News24

Reform Scopa, DA urges

2012-08-10 08:00

Cape Town - The National Assembly's public accounts committee (Scopa) needs to be reformed to hold government to account, the Democratic Alliance said on Wednesday.

The current model allowed directors general to continue coming to the committee without solutions to the problems reported on, DA spokesman Dion George said.

It also allowed ministers to avoid answering questions on financial management in their departments, and had no real mechanism for escalation, should the committee reject the reports presented or the minimal solutions proffered, he said.

Among other things, regular feedback from departments experiencing high levels of corruption and fruitless and wasteful spending was necessary concerning charges laid against officials in terms of the Public Finance Management Act (PFMA).

Ministers should be ready and able to answer for financial failures in their departments, and Scopa should be able to report under-performing ministers to the presidency via the minister of monitoring and Evaluation.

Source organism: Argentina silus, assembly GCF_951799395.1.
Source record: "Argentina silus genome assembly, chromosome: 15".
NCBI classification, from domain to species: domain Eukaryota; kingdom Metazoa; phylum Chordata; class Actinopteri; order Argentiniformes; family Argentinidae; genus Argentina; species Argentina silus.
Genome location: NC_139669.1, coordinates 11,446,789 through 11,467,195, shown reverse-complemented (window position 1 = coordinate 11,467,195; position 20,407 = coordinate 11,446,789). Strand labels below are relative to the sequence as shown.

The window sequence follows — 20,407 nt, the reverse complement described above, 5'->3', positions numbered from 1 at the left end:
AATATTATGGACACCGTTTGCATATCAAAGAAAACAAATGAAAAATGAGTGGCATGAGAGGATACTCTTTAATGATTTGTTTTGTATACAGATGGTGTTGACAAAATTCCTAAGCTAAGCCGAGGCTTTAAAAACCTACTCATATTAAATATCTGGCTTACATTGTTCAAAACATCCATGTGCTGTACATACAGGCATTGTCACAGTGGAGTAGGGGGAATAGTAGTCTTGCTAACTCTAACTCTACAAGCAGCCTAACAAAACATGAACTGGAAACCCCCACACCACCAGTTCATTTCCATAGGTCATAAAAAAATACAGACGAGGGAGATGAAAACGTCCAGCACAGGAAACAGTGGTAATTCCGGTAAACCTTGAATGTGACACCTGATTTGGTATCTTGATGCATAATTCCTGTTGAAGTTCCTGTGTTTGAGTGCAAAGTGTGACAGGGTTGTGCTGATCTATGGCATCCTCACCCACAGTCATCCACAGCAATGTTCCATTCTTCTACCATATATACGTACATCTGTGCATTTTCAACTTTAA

George said the special investigating unit (SIU) had indicated that R30bn in public funds was lost every year as a result of fraud and corruption at government level.

In May, Auditor General Terence Nombembe stated the management of supply chains, service delivery, and the accuracy of government reports were deteriorating, and attributed the problem in part to the absence of a culture of accountability.

"Such a culture has to be instilled from an executive level and Scopa is uniquely placed to ensure that ministers answer for the failures in their departments," he said.

Scopa was briefed by various departments on their audit findings. As it stood, officials were often unable to provide coherent replies to questions on the reasons for financial failures and did not have clear plans to address management deficiencies.

Although ministers’ appearances at Scopa had improved, they were often shielded from direct questioning and often made opening or closing statements that offered no real solutions, George said.